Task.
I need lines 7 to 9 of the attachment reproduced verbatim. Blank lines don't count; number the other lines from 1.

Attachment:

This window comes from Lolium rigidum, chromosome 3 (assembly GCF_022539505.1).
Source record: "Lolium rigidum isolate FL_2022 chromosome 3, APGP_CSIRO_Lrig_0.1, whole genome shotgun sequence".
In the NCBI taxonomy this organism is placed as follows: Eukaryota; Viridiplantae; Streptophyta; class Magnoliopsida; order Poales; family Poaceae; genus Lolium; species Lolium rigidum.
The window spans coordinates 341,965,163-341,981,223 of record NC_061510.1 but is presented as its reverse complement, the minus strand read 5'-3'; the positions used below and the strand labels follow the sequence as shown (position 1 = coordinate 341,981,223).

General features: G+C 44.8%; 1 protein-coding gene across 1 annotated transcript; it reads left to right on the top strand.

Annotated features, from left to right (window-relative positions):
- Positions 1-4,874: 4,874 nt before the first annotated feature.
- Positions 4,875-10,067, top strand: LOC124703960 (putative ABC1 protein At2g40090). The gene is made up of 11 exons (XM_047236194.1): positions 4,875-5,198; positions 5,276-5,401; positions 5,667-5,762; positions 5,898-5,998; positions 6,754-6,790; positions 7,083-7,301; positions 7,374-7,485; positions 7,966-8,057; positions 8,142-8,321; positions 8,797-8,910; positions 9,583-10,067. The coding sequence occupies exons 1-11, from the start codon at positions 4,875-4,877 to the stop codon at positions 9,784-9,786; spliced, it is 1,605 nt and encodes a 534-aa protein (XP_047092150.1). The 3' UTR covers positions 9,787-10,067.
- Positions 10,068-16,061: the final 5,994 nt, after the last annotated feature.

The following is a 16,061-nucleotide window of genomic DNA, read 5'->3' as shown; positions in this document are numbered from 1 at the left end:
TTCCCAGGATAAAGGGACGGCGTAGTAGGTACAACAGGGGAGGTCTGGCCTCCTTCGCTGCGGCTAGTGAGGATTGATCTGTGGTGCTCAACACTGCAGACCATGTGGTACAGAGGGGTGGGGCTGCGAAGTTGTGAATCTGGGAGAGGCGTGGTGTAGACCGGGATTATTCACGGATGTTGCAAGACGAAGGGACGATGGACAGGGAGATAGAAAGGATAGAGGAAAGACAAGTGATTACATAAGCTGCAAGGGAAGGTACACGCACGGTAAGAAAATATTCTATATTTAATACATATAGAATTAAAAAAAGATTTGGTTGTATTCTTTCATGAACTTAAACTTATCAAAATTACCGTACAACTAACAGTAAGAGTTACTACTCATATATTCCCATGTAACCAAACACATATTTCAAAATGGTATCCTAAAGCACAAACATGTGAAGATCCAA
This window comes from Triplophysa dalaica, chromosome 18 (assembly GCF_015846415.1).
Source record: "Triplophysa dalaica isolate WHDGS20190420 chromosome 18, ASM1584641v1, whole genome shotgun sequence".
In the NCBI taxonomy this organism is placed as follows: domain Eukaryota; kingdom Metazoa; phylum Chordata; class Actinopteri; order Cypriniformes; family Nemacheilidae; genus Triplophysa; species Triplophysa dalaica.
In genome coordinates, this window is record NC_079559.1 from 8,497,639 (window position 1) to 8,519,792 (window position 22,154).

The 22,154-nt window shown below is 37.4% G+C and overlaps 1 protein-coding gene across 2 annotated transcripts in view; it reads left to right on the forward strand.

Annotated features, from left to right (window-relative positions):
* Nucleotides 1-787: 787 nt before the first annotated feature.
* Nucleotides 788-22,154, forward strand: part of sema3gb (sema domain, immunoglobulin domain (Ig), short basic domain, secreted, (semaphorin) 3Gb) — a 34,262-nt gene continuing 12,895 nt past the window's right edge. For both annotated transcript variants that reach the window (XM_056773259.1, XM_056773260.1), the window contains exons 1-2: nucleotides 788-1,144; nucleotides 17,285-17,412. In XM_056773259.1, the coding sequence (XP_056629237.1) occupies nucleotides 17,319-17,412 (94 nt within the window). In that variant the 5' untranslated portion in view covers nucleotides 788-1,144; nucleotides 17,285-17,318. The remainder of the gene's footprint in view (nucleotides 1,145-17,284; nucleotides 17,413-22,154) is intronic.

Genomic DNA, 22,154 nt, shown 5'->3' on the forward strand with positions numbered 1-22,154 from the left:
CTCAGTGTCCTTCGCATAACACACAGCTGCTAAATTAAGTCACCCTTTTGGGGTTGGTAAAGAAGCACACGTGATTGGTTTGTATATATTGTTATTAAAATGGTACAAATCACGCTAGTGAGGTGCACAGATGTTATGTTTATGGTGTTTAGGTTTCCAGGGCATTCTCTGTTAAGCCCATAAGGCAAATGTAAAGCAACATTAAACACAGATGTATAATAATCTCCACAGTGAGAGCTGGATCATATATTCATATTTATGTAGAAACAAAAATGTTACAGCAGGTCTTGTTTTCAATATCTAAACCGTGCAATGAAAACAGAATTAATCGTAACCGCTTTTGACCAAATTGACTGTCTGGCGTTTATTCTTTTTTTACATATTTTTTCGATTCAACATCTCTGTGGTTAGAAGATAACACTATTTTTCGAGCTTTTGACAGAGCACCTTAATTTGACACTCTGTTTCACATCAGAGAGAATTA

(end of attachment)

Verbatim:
- Positions 1-4,874: 4,874 nt before the first annotated feature.
- Positions 4,875-10,067, top strand: LOC124703960 (putative ABC1 protein At2g40090). The gene is made up of 11 exons (XM_047236194.1): positions 4,875-5,198; positions 5,276-5,401; positions 5,667-5,762; positions 5,898-5,998; positions 6,754-6,790; positions 7,083-7,301; positions 7,374-7,485; positions 7,966-8,057; positions 8,142-8,321; positions 8,797-8,910; positions 9,583-10,067. The coding sequence occupies exons 1-11, from the start codon at positions 4,875-4,877 to the stop codon at positions 9,784-9,786; spliced, it is 1,605 nt and encodes a 534-aa protein (XP_047092150.1). The 3' UTR covers positions 9,787-10,067.
- Positions 10,068-16,061: the final 5,994 nt, after the last annotated feature.